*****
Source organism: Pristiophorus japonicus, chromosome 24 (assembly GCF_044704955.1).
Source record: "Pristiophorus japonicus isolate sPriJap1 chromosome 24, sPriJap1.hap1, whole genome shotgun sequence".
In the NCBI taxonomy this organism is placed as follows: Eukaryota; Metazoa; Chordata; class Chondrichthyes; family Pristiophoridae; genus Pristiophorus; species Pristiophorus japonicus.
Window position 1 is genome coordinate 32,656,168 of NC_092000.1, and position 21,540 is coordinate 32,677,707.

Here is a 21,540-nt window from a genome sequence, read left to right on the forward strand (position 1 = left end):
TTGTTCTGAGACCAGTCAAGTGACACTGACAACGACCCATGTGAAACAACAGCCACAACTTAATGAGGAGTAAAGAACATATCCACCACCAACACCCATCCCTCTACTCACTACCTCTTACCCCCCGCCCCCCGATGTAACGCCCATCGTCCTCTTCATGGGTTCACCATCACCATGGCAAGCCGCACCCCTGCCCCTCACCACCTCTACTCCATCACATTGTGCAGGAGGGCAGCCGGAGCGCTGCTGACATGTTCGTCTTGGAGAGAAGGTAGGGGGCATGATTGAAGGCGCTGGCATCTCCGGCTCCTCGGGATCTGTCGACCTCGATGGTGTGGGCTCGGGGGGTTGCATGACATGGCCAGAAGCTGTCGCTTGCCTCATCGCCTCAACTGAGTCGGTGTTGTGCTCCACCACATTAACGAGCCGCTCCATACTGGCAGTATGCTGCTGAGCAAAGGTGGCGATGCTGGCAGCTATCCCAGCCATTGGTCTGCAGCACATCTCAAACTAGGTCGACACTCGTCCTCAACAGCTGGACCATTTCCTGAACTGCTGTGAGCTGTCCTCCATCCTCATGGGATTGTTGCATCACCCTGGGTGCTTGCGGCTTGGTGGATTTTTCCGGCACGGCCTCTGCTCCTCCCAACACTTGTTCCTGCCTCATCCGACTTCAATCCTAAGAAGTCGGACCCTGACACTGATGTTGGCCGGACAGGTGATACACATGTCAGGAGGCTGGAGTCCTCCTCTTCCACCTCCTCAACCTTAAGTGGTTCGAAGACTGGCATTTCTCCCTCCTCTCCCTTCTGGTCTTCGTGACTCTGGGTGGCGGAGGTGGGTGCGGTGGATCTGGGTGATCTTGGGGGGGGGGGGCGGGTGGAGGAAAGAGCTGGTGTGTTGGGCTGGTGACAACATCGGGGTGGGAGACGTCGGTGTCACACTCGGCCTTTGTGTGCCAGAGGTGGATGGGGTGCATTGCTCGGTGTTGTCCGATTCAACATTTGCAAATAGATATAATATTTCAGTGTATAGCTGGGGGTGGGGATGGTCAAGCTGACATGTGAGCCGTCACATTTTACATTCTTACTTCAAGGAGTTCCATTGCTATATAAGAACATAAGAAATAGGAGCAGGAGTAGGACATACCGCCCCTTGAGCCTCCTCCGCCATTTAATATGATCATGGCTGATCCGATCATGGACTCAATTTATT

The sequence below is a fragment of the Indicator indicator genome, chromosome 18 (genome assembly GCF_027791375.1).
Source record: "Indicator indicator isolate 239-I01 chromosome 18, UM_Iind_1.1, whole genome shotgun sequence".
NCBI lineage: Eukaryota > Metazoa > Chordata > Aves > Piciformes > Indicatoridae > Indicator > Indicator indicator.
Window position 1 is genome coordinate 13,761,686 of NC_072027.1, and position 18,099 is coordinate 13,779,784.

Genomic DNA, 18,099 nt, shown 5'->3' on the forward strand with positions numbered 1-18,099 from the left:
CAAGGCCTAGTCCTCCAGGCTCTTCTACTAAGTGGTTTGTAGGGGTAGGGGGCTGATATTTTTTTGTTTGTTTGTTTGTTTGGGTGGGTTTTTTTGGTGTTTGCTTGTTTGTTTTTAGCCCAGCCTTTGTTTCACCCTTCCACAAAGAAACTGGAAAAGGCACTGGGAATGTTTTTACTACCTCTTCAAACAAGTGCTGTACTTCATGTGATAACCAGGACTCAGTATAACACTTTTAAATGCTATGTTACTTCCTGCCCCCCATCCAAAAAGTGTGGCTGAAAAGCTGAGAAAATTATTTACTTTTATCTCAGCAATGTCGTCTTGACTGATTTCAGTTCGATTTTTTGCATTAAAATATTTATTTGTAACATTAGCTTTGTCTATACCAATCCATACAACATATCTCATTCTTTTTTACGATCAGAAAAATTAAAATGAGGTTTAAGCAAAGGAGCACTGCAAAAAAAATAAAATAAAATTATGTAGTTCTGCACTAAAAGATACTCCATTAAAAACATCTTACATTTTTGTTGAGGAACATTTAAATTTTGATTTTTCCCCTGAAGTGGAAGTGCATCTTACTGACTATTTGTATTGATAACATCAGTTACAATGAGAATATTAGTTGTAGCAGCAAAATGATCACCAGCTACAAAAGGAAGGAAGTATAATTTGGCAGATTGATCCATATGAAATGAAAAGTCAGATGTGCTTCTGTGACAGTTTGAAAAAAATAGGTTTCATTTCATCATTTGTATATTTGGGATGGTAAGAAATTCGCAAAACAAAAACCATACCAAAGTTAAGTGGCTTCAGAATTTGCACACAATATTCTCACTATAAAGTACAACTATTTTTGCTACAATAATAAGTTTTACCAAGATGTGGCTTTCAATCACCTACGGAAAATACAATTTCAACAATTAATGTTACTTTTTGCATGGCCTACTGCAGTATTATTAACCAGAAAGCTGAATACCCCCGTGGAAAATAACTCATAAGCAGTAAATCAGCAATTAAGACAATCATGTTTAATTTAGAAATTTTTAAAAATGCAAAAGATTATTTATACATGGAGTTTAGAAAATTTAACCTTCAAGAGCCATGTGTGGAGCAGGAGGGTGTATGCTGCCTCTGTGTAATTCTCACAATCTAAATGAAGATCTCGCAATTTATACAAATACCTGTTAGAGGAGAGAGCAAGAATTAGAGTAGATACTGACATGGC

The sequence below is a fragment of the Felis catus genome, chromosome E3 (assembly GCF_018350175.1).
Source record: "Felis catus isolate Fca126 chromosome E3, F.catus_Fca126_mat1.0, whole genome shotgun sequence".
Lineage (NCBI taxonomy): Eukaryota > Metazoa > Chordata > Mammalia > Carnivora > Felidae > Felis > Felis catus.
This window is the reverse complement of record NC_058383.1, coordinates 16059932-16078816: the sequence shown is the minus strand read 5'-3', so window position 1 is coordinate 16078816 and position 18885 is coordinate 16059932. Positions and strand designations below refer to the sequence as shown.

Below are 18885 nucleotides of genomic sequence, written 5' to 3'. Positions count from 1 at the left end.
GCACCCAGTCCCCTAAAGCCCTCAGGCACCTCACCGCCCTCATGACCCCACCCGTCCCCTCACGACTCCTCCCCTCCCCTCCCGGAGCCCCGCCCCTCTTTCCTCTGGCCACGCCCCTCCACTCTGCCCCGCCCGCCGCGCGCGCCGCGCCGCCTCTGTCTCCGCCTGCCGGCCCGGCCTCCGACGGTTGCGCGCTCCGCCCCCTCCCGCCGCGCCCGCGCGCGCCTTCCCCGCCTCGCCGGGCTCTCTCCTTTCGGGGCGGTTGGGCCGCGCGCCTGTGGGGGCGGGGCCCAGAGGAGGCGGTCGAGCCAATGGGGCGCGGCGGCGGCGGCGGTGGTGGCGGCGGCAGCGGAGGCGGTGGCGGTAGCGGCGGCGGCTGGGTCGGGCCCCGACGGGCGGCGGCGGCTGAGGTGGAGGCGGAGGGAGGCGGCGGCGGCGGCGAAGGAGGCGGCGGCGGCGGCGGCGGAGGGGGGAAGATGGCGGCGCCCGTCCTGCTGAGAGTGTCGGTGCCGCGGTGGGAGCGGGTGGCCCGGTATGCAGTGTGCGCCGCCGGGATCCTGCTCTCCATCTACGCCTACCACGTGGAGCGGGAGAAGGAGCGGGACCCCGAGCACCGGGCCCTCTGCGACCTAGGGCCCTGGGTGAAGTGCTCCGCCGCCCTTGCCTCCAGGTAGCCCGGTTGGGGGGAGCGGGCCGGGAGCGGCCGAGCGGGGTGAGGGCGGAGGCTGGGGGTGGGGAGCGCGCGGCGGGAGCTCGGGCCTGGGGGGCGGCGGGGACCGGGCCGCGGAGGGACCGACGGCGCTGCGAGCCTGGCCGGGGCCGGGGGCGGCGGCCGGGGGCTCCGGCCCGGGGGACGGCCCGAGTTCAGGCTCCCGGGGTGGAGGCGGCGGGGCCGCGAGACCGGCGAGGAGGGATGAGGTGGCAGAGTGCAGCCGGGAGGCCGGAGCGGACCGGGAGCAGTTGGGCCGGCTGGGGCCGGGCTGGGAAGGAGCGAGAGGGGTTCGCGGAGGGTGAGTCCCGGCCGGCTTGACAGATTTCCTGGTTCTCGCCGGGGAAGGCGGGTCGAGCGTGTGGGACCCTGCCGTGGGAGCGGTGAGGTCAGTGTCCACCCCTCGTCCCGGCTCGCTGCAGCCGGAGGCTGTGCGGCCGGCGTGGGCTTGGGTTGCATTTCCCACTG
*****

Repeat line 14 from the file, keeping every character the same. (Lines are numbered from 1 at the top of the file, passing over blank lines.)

Source record: "Felis catus isolate Fca126 chromosome E3, F.catus_Fca126_mat1.0, whole genome shotgun sequence".